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Faculty Cohort Participants

Faculty Cohorts on Teaching

The CTE’s Faculty Cohorts on Teaching program seeks to bring faculty together to explore innovative approaches to significant teaching and learning questions. Participating faculty spend a year investigating a new pedagogical approach that they also implement in a course taught during the cohort year. A late spring kick-off meeting sets the stage for the conversation, and then monthly seminar meetings during the academic year are organized around relevant readings in the pedagogical literature and case studies developed by cohort participants.

We are in the process of planning for our 2018-19 cohorts. Please share your topic suggestions with us at

Benefits and Expectations

Participating faculty receive a $2,500 stipend and the opportunity to interact with an engaged group of colleagues. Faculty who choose to participate can expect to:

  • attend a kick-off meeting the spring before the cohort launches;
  • participate in monthly cohort meetings during the academic year;
  • develop a short teaching case to be shared with other members of the cohort;
  • implement at least one significant change to a course taught during the cohort year; and
  • submit a brief final report within one month of concluding the cohort, as well as participate in other assessments the CTE conducts of the cohort program.

Application Process

The application window for the 2017-18 faculty cohorts is now closed and participants have been notified.

Applicants are asked to have their department chair send a very brief email to indicating their support of the applicant’s participation in the cohort. Part-time faculty are welcome to apply, but we ask that their chair also speak to the ways the department will benefit from their participation.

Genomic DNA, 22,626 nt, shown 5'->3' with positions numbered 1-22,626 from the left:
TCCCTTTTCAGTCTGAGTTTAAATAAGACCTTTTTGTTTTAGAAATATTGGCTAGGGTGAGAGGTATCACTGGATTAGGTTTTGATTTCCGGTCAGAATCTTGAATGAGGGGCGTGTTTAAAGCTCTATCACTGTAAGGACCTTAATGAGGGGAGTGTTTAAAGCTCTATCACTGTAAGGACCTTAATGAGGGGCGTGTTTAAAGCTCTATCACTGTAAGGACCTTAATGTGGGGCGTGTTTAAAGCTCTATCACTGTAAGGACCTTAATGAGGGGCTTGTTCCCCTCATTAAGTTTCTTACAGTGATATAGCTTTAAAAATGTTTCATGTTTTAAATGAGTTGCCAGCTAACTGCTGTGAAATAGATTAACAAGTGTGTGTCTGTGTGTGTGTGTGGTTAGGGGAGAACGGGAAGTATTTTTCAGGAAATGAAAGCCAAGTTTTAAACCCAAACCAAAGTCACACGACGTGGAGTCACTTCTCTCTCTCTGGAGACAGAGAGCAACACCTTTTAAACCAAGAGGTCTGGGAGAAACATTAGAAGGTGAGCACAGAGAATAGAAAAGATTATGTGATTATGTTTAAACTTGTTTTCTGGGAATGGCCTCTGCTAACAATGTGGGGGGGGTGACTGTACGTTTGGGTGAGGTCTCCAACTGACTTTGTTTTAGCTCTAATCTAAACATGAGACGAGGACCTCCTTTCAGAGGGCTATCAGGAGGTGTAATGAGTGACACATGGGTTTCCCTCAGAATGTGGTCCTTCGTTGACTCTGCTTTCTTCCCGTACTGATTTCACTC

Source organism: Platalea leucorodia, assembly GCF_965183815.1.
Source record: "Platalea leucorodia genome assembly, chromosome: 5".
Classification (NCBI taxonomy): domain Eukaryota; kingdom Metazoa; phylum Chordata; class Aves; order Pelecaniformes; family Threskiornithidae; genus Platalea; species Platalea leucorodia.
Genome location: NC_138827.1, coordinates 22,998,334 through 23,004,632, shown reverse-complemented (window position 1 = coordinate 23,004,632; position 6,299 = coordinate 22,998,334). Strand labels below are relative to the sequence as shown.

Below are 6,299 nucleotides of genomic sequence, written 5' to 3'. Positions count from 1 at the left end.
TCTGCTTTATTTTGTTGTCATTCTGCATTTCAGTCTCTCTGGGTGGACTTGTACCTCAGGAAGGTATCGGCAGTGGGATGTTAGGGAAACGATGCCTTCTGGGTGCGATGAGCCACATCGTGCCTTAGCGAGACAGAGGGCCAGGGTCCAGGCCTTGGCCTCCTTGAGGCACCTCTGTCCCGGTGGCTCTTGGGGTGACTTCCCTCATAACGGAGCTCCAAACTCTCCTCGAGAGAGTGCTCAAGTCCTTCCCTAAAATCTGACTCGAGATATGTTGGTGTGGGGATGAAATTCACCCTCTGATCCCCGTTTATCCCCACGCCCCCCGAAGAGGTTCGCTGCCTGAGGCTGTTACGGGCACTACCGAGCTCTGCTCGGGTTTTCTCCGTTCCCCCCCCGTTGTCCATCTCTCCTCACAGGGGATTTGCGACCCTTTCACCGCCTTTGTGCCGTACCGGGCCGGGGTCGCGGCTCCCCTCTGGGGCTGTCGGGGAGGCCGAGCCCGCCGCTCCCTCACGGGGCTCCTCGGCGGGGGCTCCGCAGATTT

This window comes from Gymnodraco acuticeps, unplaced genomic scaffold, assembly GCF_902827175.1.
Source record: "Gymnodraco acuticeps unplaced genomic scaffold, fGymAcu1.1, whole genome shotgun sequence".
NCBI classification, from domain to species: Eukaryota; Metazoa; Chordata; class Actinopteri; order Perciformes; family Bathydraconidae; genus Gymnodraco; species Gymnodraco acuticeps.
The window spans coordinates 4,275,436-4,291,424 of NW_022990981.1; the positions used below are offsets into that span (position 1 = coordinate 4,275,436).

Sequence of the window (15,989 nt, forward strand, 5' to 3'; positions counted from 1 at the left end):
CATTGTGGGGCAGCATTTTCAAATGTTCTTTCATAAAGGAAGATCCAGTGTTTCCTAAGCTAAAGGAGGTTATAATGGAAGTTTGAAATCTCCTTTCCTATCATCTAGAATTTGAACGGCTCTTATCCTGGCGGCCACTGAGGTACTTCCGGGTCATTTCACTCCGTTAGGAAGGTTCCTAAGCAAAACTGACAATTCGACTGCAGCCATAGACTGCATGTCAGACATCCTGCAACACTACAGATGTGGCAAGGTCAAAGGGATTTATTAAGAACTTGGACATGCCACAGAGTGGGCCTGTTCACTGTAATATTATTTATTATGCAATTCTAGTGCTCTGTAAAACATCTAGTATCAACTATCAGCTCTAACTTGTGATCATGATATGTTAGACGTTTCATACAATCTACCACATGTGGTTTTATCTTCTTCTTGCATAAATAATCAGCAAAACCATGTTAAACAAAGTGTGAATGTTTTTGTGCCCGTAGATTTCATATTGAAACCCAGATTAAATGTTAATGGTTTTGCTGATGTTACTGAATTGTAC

More Information

Any questions about Faculty Cohorts in general -- or about the specific cohorts being offered next year -- can be directed to


2017-18 topics

As institutions of higher education welcome increasingly diverse student bodies and seek to expand the diversity of perspectives reflected in their curricula, faculty can sometimes struggle to carve out classroom spaces that support all students as they strive to meet their learning goals. The question of inclusion and social justice in the classroom has implications for all parts of our practice: curriculum development, pedagogical approach, and classroom interaction.

The “Teaching for Inclusion and Social Justice” cohort invites faculty to participate in a year-long inquiry into this complex pedagogical puzzle. All participants will be asked to identify at least one new strategy they want to implement in one of their courses meant to improve either the inclusiveness of their course content or their classroom climate. We seek faculty from a range of disciplines to participate, particularly those whose subject matter doesn’t necessarily lend itself to discussions of “diversity.” Although we welcome a broad definition of inclusion and justice in this conversation, we will focus most of our emphasis around questions of race/ethnicity, gender, class, sexuality, religion, and ability.


Simulations are being used by Boston College instructors across a range of academic disciplines to provide an engaged and interactive learning experience for their students. The purpose of the ‘Simulations in the Classroom Cohort’ is to connect these instructors and bring them together to share their knowledge and experiences with participants looking for guidance and support in refining their existing simulations with new and innovative practices, as well as those interested in exploring the use of simulations in their teaching for the first time.

The CTE defines simulations broadly as interactive experiences designed to teach students particular content or competencies by having them engage directly with the information or the skills being learned. This can take many forms, such as: a medical procedure taking place in an emergency room; member states of the European Union in a simulated summit; role playing key philosophers critiquing a specific text; or teams of students simulating chemical reactions to solve a problem.

Participants will be asked to either incorporate a simulation into their teaching for the first time or identify one new strategy they want to implement into their existing simulations.